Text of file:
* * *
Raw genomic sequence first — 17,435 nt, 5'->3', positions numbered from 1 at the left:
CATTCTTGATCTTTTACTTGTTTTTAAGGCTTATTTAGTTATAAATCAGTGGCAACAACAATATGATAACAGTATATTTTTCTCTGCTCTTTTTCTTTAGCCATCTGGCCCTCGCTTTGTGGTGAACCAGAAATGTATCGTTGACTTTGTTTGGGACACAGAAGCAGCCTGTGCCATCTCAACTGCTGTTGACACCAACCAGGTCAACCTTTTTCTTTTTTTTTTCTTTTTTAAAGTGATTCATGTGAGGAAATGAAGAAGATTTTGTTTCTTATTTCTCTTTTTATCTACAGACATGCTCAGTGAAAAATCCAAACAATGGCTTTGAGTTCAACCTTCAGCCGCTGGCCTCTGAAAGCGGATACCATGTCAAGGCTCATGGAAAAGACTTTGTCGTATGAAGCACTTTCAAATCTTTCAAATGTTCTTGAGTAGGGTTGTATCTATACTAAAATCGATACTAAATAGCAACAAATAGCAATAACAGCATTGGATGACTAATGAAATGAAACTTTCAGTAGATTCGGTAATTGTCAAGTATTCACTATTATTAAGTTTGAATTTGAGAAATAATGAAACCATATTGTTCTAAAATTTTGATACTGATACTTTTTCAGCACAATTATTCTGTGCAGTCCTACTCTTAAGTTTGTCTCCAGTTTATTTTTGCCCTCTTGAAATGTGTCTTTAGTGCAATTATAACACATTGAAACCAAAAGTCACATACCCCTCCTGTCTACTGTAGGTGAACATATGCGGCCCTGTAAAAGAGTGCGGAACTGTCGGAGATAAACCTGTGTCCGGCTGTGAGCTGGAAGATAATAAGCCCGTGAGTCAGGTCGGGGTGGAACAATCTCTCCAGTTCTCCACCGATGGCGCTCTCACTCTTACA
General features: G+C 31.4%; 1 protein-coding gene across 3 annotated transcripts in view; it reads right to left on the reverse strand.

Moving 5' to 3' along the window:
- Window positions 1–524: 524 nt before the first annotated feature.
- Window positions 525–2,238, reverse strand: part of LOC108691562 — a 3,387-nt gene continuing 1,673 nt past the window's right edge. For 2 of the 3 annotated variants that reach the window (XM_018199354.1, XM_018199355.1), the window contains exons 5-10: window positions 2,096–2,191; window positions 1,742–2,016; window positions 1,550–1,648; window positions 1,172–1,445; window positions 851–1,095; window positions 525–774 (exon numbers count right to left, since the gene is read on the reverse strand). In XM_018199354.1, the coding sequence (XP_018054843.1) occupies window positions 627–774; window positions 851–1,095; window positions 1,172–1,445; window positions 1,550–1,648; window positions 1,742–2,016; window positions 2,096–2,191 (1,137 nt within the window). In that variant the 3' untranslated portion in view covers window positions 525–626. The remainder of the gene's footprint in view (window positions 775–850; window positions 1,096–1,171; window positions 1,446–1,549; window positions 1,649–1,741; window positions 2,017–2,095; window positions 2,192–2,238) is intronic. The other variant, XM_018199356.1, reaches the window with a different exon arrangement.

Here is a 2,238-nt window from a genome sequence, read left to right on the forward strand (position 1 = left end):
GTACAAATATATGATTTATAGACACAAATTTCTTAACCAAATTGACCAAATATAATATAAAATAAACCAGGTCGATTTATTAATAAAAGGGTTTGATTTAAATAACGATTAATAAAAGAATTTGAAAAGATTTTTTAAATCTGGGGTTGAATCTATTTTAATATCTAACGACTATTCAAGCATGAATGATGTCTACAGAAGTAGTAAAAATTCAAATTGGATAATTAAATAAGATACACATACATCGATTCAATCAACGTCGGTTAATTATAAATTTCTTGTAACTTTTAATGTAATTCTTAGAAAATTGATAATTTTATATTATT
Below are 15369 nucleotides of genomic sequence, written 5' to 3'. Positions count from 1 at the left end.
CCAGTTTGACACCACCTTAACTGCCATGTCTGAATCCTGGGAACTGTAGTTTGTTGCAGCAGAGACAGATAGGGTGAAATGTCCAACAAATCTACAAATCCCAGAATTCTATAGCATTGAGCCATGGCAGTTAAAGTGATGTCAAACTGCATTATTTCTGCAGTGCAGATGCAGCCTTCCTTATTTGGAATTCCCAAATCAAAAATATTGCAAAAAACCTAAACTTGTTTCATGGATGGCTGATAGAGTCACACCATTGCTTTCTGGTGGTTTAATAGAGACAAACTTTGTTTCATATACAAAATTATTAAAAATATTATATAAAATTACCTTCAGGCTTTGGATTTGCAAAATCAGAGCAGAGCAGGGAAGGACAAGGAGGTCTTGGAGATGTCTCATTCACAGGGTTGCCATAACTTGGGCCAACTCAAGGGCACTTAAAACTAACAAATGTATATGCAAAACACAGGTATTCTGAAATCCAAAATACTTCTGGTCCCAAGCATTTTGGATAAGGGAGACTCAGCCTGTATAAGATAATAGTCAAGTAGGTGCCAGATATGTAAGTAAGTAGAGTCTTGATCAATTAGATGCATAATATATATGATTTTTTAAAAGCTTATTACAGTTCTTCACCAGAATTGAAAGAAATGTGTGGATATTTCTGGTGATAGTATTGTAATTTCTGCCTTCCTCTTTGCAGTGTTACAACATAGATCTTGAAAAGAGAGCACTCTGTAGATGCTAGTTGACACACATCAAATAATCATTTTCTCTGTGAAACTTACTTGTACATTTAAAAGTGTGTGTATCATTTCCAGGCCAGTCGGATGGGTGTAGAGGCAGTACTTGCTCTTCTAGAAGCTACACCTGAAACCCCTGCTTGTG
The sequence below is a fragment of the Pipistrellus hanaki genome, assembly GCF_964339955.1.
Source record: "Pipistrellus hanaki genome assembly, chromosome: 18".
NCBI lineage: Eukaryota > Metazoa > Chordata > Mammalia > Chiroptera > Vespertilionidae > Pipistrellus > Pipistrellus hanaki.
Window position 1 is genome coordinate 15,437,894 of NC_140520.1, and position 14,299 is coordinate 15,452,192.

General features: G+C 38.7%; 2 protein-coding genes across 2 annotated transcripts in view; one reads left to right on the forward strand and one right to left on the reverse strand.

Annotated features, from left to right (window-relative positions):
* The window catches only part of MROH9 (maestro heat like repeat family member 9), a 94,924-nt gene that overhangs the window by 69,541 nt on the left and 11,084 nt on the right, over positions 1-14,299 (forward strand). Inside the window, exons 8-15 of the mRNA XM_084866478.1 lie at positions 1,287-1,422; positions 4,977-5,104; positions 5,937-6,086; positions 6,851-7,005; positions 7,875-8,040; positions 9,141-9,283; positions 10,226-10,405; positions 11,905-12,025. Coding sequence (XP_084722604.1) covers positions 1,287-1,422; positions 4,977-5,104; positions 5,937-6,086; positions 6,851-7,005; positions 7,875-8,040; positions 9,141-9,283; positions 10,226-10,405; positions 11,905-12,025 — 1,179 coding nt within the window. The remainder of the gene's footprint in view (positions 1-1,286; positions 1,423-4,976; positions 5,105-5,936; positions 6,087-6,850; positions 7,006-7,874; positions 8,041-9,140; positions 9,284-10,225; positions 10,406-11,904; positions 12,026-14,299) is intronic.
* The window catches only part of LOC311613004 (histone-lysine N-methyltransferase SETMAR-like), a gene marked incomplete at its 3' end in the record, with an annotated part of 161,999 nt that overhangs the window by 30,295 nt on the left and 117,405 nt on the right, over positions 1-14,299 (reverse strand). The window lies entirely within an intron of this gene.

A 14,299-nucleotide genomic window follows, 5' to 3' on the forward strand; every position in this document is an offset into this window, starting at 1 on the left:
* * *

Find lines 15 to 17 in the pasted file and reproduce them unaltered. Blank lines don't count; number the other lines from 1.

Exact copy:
General features: G+C 38.7%; 2 protein-coding genes across 2 annotated transcripts in view; one reads left to right on the forward strand and one right to left on the reverse strand.

Annotated features, from left to right (window-relative positions):
* The window catches only part of MROH9 (maestro heat like repeat family member 9), a 94,924-nt gene that overhangs the window by 69,541 nt on the left and 11,084 nt on the right, over positions 1-14,299 (forward strand). Inside the window, exons 8-15 of the mRNA XM_084866478.1 lie at positions 1,287-1,422; positions 4,977-5,104; positions 5,937-6,086; positions 6,851-7,005; positions 7,875-8,040; positions 9,141-9,283; positions 10,226-10,405; positions 11,905-12,025. Coding sequence (XP_084722604.1) covers positions 1,287-1,422; positions 4,977-5,104; positions 5,937-6,086; positions 6,851-7,005; positions 7,875-8,040; positions 9,141-9,283; positions 10,226-10,405; positions 11,905-12,025 — 1,179 coding nt within the window. The remainder of the gene's footprint in view (positions 1-1,286; positions 1,423-4,976; positions 5,105-5,936; positions 6,087-6,850; positions 7,006-7,874; positions 8,041-9,140; positions 9,284-10,225; positions 10,406-11,904; positions 12,026-14,299) is intronic.